• Cyburbia is a friendly big tent, where we share our experiences and thoughts about urban planning practice, the built environment, planning adjacent topics, and anything else that comes to mind. No ads, no spam, and it's free. It's easy to join!

Houston and December Planning Magazine


One of my co-workers (a frequent lurker, btw) is an ex-East Texan. We were discussing the rather positive spin on Houston's "planning" in this month's rag. He was appalled by the article-its a good way for me to "get him going" by asking the simple question: Is Houston really that much worse (or even different) than most suburbanized sprawling sunbelt metros? I've always expressed some skepticism to him about how different Houston is from, say Sacramento County (unincorporated, not the city), Las Vegas, or especially Phoenix, Tuscon, or other major Texas metros (like Dallas).

I've never been to Texas. My question for the throbbing brain is:

Is my coworker right, and Houston is an absolutely awful justification for planning and zoning as practiced in most cities, or is the sympathetic article in Planning more "correct" and the flexibility of Houston's planning has some serious benefits? Is Houston that much different or worse than, say, Phoenix?


No one else replied to this thread, so I'm going to chime in. Every time I visit Houston I am once again amazed at how similar it is to other cities in Texas. The Houston experience is very much like Phoenix. Houston is similar to other Texan cities, although the individual character is somewhat different; for example, Dallas is really one of twins with Ft. Worth not being much smaller. The only thing in Houston that really struck me was large tracts of poverty that reminded me of what you see in very depressed towns in Arkansas or Mississippi or Louisiana, or the parts of Texas that are in the desert.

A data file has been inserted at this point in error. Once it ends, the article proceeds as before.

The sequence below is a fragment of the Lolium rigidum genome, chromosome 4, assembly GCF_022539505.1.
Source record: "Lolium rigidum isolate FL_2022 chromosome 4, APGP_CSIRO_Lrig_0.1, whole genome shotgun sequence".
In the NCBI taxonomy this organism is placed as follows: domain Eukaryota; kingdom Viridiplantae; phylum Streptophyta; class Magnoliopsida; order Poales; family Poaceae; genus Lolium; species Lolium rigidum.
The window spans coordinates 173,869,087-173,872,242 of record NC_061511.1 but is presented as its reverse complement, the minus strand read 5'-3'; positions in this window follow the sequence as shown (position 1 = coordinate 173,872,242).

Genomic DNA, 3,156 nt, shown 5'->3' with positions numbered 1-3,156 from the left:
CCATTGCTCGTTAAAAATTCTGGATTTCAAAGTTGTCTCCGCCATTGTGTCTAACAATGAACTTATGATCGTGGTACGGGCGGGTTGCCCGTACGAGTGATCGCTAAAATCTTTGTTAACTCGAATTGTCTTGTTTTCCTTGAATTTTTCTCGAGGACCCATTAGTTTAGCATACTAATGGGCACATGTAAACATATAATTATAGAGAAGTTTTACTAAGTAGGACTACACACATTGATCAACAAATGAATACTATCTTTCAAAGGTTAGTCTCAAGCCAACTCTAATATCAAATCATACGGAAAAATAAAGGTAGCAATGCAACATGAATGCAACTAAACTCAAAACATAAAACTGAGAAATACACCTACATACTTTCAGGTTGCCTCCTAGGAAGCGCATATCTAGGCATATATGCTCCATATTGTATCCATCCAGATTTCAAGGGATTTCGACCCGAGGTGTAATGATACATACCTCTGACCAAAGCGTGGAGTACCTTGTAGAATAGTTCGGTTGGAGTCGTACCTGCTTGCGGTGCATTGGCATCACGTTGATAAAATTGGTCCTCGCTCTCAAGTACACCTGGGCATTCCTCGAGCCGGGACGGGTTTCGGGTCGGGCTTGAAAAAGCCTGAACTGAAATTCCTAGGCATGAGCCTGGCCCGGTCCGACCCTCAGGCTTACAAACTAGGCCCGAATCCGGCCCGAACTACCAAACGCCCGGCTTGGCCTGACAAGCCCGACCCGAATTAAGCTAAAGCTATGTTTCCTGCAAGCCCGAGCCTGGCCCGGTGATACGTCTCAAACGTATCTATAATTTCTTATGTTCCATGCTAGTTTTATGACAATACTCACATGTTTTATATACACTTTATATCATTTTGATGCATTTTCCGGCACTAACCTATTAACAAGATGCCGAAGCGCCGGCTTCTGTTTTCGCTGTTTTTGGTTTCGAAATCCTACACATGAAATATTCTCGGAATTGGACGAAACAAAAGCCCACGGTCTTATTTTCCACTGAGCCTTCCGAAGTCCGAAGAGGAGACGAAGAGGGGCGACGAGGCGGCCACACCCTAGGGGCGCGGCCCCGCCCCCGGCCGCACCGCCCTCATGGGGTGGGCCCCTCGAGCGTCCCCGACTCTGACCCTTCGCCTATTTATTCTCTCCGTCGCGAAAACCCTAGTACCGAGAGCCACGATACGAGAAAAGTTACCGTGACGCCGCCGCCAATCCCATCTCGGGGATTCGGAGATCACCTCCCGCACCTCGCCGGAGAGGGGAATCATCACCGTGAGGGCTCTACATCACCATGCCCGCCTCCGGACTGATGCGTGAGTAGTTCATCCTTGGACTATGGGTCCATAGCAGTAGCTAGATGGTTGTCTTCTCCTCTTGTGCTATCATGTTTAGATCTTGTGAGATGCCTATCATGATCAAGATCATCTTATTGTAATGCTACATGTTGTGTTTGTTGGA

Someday I hope to come across a decent explanation of why Houston looks so similar to other American cities despite its radically different approach to planning and zoning. (There are some similarities: for example, neighbourhood convenants were a tool for maintaining the ethnic "purity" of a neighbourhood, done in the name of sustaining property values. Planning in the early 20th century was often done to achieve the same purpose.)

Suburb Repairman

moderator in moderation
Staff member
I guess I'll try to step out on this one...

Things closer together tend to be more similar than things further apart. So you still end up with the same contiguous tracts of residential sprawl, just it's left to the free market instead of through zoning.

Houston relies on private covenants through HOAs to provide their "zoning". My Urban Sociology prof mentioned in class that the City of Houston was actually listed as a party to enforce the deed restrictions for many subdivisions, but I haven't checked that.

Houston really looks no different than any other Southern/Western city that faced most of its growth following the 1950s. Saying zoning laws aren't necessary because they achieve the same results would be inaccurate. However, Houston is a good condemnation of zoning as it is practiced in most American cities (especially Southern).

On a side note, I don't like the pretty picture that the article's author painted of Houston. It's almost like he's never been there based on what I've observed on my visits. Chalk it up as one more reason I consider Texas A&M one of the most overrated schools in the country. ^o) (Sorry Aggies)